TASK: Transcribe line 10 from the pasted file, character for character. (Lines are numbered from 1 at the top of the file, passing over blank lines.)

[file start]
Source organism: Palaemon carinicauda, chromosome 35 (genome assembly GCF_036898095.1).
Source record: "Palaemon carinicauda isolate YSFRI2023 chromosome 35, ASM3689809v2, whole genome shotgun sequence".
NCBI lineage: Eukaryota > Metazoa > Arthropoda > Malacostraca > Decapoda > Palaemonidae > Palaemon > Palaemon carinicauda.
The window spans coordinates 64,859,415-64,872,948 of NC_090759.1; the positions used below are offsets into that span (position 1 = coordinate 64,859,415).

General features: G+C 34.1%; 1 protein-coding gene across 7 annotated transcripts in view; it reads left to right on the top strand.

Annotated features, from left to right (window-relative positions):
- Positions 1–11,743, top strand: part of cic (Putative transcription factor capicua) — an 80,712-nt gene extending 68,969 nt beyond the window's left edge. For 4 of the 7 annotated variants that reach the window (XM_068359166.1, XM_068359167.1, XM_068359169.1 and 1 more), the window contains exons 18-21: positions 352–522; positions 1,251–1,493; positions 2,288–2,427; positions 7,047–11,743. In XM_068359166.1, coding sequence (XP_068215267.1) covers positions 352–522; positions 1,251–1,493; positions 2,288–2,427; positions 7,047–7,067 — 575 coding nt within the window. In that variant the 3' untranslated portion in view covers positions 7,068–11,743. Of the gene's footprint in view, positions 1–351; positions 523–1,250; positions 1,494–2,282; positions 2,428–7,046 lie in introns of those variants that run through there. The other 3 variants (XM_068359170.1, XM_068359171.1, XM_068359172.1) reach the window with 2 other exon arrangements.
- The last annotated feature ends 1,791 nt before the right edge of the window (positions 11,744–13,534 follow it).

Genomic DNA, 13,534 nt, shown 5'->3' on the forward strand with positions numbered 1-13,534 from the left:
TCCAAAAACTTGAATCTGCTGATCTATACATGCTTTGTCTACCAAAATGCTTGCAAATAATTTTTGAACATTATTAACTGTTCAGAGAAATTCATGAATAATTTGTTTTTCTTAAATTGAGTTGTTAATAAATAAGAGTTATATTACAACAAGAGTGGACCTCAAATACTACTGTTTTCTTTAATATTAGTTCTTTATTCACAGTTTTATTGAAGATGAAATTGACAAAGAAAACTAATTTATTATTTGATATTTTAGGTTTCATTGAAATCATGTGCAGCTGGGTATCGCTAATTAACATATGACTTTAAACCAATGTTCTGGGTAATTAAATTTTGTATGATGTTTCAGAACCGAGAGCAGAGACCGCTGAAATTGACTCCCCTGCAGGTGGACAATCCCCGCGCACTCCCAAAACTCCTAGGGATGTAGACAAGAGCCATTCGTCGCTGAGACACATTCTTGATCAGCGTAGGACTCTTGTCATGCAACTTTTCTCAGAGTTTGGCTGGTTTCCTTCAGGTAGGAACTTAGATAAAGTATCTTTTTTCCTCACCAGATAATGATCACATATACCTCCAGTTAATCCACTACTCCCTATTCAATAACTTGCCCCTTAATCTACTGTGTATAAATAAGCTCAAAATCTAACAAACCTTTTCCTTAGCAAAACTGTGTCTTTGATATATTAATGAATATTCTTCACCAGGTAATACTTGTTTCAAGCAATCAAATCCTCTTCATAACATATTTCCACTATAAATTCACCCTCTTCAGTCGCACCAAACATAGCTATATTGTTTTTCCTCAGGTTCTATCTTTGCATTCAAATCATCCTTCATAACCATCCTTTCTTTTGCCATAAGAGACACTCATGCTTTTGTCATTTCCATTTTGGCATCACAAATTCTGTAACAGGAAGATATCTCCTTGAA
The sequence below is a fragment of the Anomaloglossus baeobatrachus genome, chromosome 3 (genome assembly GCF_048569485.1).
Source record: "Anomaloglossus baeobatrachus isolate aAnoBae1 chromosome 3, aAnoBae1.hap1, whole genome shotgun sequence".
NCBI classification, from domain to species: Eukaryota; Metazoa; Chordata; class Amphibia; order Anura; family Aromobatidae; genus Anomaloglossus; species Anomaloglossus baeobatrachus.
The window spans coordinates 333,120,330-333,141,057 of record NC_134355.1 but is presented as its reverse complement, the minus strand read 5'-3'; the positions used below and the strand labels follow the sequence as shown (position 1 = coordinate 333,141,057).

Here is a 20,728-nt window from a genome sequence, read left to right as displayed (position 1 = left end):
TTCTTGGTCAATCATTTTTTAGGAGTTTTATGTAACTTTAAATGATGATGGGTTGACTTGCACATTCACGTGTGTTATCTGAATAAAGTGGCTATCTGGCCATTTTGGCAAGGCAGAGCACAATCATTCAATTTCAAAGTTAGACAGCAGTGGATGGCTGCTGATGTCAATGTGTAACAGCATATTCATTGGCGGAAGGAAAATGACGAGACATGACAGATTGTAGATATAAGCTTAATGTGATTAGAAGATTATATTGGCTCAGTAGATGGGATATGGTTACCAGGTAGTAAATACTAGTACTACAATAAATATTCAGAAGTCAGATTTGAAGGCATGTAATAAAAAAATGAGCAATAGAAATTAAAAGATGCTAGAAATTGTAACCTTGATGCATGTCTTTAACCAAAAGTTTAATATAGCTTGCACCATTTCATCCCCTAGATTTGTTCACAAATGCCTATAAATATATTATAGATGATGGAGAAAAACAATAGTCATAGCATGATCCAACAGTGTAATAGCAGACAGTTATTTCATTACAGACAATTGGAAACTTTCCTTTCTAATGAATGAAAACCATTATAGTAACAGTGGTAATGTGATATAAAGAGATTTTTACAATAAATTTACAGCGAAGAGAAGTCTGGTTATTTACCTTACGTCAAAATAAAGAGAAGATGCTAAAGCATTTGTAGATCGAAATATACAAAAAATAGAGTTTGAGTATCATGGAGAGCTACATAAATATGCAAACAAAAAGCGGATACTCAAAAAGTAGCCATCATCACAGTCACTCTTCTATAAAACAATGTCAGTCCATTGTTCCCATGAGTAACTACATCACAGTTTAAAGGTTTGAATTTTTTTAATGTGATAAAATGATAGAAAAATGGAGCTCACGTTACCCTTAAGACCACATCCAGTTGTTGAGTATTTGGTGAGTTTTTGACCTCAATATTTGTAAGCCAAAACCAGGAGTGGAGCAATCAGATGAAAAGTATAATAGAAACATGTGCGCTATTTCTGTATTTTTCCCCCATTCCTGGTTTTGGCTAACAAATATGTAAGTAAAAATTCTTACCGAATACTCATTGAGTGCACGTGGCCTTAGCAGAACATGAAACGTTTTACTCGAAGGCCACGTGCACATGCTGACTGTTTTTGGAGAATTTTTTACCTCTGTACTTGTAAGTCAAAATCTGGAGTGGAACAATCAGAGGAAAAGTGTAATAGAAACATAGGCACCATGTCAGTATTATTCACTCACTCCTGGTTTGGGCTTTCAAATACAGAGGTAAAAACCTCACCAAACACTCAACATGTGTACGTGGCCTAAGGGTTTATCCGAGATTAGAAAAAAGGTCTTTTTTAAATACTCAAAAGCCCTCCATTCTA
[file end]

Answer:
TCCAAAAACTTGAATCTGCTGATCTATACATGCTTTGTCTACCAAAATGCTTGCAAATAATTTTTGAACATTATTAACTGTTCAGAGAAATTCATGAATAATTTGTTTTTCTTAAATTGAGTTGTTAATAAATAAGAGTTATATTACAACAAGAGTGGACCTCAAATACTACTGTTTTCTTTAATATTAGTTCTTTATTCACAGTTTTATTGAAGATGAAATTGACAAAGAAAACTAATTTATTATTTGATATTTTAGGTTTCATTGAAATCATGTGCAGCTGGGTATCGCTAATTAACATATGACTTTAAACCAATGTTCTGGGTAATTAAATTTTGTATGATGTTTCAGAACCGAGAGCAGAGACCGCTGAAATTGACTCCCCTGCAGGTGGACAATCCCCGCGCACTCCCAAAACTCCTAGGGATGTAGACAAGAGCCATTCGTCGCTGAGACACATTCTTGATCAGCGTAGGACTCTTGTCATGCAACTTTTCTCAGAGTTTGGCTGGTTTCCTTCAGGTAGGAACTTAGATAAAGTATCTTTTTTCCTCACCAGATAATGATCACATATACCTCCAGTTAATCCACTACTCCCTATTCAATAACTTGCCCCTTAATCTACTGTGTATAAATAAGCTCAAAATCTAACAAACCTTTTCCTTAGCAAAACTGTGTCTTTGATATATTAATGAATATTCTTCACCAGGTAATACTTGTTTCAAGCAATCAAATCCTCTTCATAACATATTTCCACTATAAATTCACCCTCTTCAGTCGCACCAAACATAGCTATATTGTTTTTCCTCAGGTTCTATCTTTGCATTCAAATCATCCTTCATAACCATCCTTTCTTTTGCCATAAGAGACACTCATGCTTTTGTCATTTCCATTTTGGCATCACAAATTCTGTAACAGGAAGATATCTCCTTGAA